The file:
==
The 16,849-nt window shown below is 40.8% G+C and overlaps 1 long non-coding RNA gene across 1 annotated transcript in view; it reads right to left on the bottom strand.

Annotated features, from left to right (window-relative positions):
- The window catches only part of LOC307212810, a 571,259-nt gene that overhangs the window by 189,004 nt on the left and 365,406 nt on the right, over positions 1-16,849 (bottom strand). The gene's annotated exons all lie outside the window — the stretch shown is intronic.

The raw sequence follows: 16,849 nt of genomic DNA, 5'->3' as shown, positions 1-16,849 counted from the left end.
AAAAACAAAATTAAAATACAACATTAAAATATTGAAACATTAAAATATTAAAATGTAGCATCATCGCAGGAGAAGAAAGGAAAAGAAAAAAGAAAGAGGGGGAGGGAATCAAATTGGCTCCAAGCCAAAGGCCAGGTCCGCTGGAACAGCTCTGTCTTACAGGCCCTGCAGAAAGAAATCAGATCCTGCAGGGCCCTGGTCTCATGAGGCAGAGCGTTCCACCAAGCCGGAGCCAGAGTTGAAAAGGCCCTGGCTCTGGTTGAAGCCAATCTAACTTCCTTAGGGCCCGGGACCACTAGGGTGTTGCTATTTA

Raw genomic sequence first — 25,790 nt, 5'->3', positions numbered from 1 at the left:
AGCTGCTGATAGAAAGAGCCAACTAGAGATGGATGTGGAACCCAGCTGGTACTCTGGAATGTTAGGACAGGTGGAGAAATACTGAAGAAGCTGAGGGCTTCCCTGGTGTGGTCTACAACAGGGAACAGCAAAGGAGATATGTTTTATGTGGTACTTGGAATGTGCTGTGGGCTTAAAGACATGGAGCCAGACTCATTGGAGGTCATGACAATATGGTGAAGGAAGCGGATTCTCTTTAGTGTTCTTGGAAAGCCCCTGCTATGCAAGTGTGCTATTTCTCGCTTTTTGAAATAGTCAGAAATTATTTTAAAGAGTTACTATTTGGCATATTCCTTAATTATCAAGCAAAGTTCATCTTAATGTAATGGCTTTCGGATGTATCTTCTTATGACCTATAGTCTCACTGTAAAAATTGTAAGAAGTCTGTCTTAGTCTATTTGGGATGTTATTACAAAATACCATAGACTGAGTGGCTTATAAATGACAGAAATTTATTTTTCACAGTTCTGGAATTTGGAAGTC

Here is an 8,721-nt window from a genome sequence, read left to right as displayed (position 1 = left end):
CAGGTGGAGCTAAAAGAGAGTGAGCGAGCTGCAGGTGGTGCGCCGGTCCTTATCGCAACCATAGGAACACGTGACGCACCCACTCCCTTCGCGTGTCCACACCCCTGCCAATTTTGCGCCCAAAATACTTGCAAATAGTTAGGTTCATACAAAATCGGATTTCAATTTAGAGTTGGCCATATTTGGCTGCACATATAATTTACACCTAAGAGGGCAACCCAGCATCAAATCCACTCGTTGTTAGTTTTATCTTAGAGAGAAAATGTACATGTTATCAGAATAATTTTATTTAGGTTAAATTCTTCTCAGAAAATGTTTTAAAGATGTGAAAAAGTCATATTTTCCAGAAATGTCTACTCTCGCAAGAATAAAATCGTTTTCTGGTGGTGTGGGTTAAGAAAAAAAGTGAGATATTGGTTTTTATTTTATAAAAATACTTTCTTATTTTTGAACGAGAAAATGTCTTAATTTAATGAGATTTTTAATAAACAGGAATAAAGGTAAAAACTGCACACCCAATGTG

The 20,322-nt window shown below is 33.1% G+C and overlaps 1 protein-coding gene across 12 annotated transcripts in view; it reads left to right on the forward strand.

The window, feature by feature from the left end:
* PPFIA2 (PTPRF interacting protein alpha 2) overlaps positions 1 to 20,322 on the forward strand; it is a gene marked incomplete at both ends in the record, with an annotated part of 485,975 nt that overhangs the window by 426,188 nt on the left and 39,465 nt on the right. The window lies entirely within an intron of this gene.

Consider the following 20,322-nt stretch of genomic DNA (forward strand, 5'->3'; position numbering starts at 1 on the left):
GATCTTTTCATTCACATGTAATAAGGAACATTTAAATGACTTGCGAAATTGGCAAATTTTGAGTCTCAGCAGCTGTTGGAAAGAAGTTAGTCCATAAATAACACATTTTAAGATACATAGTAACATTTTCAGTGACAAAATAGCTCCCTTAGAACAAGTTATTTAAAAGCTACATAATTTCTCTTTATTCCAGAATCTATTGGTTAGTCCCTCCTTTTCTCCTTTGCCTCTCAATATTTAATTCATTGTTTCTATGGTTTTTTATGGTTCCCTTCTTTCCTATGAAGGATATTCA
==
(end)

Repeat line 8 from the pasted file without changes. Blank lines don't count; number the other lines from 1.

Here is an 8,721-nt window from a genome sequence, read left to right as displayed (position 1 = left end):